Банкеръ Weekly

Briefs

BSP WILL SAY GOODBYE TO SOCIALISM IN SPRING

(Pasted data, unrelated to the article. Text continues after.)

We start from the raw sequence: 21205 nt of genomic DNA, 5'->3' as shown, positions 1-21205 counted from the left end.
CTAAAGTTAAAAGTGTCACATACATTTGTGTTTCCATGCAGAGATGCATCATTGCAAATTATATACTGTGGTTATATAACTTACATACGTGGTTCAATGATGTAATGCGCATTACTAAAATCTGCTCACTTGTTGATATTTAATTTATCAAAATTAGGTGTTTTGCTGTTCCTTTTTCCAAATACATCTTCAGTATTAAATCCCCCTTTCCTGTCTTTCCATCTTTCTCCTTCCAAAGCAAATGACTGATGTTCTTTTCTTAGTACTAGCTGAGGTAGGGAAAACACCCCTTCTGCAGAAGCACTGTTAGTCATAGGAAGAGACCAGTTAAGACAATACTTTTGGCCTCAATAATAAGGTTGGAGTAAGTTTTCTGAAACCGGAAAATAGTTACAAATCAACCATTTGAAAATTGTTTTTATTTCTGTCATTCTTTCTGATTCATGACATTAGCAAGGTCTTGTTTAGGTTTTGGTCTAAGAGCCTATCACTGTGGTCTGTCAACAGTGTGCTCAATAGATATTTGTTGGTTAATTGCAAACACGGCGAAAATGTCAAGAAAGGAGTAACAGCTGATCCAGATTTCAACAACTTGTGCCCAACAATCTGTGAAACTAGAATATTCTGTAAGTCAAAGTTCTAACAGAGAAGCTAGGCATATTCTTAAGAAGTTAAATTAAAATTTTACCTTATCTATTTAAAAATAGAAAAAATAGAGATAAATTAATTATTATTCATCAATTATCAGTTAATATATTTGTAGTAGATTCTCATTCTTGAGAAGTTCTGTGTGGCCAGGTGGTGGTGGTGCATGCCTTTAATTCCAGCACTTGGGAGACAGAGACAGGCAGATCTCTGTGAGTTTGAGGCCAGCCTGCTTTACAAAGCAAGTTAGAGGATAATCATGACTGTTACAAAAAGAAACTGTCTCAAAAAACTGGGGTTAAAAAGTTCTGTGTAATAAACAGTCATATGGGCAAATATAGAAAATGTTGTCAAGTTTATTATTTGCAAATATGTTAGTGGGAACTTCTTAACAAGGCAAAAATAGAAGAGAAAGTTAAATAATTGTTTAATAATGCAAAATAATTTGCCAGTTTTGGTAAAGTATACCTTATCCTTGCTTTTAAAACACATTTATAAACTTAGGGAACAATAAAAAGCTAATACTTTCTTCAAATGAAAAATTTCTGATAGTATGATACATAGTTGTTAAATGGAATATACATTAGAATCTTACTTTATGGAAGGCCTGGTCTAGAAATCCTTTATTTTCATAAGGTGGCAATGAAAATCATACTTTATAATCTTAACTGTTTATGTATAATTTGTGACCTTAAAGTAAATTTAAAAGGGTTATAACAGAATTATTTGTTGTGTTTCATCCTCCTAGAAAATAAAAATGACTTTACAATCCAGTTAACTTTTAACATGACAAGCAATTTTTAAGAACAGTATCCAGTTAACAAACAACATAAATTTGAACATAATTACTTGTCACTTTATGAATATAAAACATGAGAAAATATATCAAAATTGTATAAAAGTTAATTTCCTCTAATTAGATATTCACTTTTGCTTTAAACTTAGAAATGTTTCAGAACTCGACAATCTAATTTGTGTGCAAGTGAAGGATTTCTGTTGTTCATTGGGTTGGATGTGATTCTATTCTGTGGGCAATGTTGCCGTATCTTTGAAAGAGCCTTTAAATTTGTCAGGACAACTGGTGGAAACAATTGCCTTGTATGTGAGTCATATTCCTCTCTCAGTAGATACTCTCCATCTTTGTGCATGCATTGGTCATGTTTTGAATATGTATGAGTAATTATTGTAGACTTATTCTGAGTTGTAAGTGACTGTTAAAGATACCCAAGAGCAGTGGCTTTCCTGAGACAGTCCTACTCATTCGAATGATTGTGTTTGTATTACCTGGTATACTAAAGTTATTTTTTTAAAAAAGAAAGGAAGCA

A month after the extraordinary session of the Bulgarian Socialist Party's 44th congress, which elected a new Chairman, the socialists are preparing for their next (this time regular) high forum. At its recent plenary session the BSP scheduled the congress for the second half of May, but the exact date has not been fixed yet. Political observers do not forecast any great surprises or serious perturbations within the party. The opponents of the policy, initiated by the former BSP leader and incumbent President Georgi Purvanov, do not believe any more that the course of the party's development could be changed.However, the future congress will be important for several reasons. An appraisal of the 12 years of the transition period will be made at the party forum, and BSP's place and future in the country's social and political life will be outlined. A special commission, headed by BSP's new leader Sergei Stanishev himself, will analyse the transition period. The commission, however, includes a great number of members with various views and stands. Party strategists such as Alexander Lilov and Chavdar Kyuranov will be working shoulder by shoulder for example, which forebodes discord.The appraisal of the 100-year old party will be worked out under the motto BSP turns its back to socialism. The document should delicately censure the party's totalitarian past and its governing failures in recent years. Pundits claim that the BSP will declare it has once and for all abandoned its socialist past and will transform into a social-liberal party. The leaders' idea is to remove the oppositionally disposed cadres from the near past in that way. Although they are not well-organized, the adherents of Zhan Videnov and Krassimir Premyanov still hold positions in BSP's headquarters and make noise in the system. The negative appraisal of the transition period is aimed to further shake the positions of these groups of socialists and shift the focus of public opinion onto BSP's reformation, insiders confided. This will personally reflect on the major opponent of the incumbent party leadership - BSP's Deputy Chairman and former minister from Zhan Videnov's cabinet Roumen Ovcharov, who is also the invariable candidate for the BSP chairmanship. It becomes clear that the party members, who are discontented with BSP's present policy, will unite around him and not around Krassimir Premyanov's Open Forum federation.The campaign for electing the local structures will last from February 1 till April 30. At the upcoming conference of the Sofia organisation, to be chaired by Mr. Ovcharov, attempts for his removal are expected to be made. Pundits, however, predict failure of such attempts. At least two reasons can be pointed out - the lack of a serious internal resource for that in the local structure, and the purely economic interests that make the active BSP members in Sofia stick together. But even in case Mr. Ovcharov remains Deputy Chairman after BSP's congress, his real positions in the party would suffer. The most recent, consecutive battle which he lost was for the chairmanship of the Coalition for Bulgaria parliamentary group. The generals' lobby in the BSP would hardly create problems for the party's leaders. Georgi Purvanov has reached a tacit agreement with that faction for sharing some of the positions in the Executive Board with their cadres.No serious problems are presently expected in the local BSP structures. The credit for this definitely goes to Roumen Petkov, who made efforts over the last year and a half to close the ranks. It's almost certain that the BSP Chairman Sergei Stanishev, elected on December 15, 2001, shall receive the trust of the delegates in May, 2002 as well. It is possible that some of the old cadres in the party leadership would be replaced, or that the number of the Executive Board members be increased, including people from BSP's youth structures as an experssion of the party's reformation.The congress in May is expected with interest by BSP's coalition partners. The forum should express an opinion on the future of the left wing as a whole. Internal discussions will be held by May in the three other parties within the New Left - Political Movement Social Democrats, the United Bloc of Labour, and Petar Agov's Bulgarian Social Democratic Party, and within the BSP in the framework of its preparation for the 45th congress. The resolution for coalition policy, adopted on December 15, 2001, projected a survey of the possibilities for an organizational and political union of the leftist parties. The congress will confirm this stance, but no radical decisions are expected, sceptics predict.As a political act, however, the confirmation of readiness for unification will be a particularly important sign for the foreign partners of the BSP and the New Left - the social democrats from the Party of European Socialists and the Socialist International.

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